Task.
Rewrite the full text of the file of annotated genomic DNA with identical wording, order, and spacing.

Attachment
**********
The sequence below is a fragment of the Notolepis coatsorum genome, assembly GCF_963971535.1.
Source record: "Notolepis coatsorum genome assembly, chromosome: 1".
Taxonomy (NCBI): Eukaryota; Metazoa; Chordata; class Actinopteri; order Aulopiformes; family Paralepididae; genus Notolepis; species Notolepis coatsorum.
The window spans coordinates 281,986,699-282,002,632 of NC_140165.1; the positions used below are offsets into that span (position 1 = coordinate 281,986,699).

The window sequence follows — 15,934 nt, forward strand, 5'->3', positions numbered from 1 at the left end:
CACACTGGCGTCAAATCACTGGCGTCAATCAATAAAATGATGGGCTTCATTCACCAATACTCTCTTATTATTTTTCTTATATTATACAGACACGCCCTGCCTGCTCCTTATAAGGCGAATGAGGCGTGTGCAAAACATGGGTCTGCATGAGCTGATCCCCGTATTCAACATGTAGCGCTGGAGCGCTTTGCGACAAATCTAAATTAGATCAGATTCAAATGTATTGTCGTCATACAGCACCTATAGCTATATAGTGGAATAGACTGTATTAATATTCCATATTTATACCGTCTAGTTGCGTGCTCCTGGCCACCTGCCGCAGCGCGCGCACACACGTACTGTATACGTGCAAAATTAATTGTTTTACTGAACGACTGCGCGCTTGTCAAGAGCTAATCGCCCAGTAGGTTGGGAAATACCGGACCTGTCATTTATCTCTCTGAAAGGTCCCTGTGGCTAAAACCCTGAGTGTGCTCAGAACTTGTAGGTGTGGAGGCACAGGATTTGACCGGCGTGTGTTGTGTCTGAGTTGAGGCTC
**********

The sequence below is a fragment of the Notolepis coatsorum genome, assembly GCF_963971535.1.
Source record: "Notolepis coatsorum genome assembly, chromosome: 1".
Taxonomy (NCBI): Eukaryota; Metazoa; Chordata; class Actinopteri; order Aulopiformes; family Paralepididae; genus Notolepis; species Notolepis coatsorum.
The window spans coordinates 281,986,699-282,002,632 of NC_140165.1; the positions used below are offsets into that span (position 1 = coordinate 281,986,699).

The window sequence follows — 15,934 nt, forward strand, 5'->3', positions numbered from 1 at the left end:
CACACTGGCGTCAAATCACTGGCGTCAATCAATAAAATGATGGGCTTCATTCACCAATACTCTCTTATTATTTTTCTTATATTATACAGACACGCCCTGCCTGCTCCTTATAAGGCGAATGAGGCGTGTGCAAAACATGGGTCTGCATGAGCTGATCCCCGTATTCAACATGTAGCGCTGGAGCGCTTTGCGACAAATCTAAATTAGATCAGATTCAAATGTATTGTCGTCATACAGCACCTATAGCTATATAGTGGAATAGACTGTATTAATATTCCATATTTATACCGTCTAGTTGCGTGCTCCTGGCCACCTGCCGCAGCGCGCGCACACACGTACTGTATACGTGCAAAATTAATTGTTTTACTGAACGACTGCGCGCTTGTCAAGAGCTAATCGCCCAGTAGGTTGGGAAATACCGGACCTGTCATTTATCTCTCTGAAAGGTCCCTGTGGCTAAAACCCTGAGTGTGCTCAGAACTTGTAGGTGTGGAGGCACAGGATTTGACCGGCGTGTGTTGTGTCTGAGTTGAGGCTC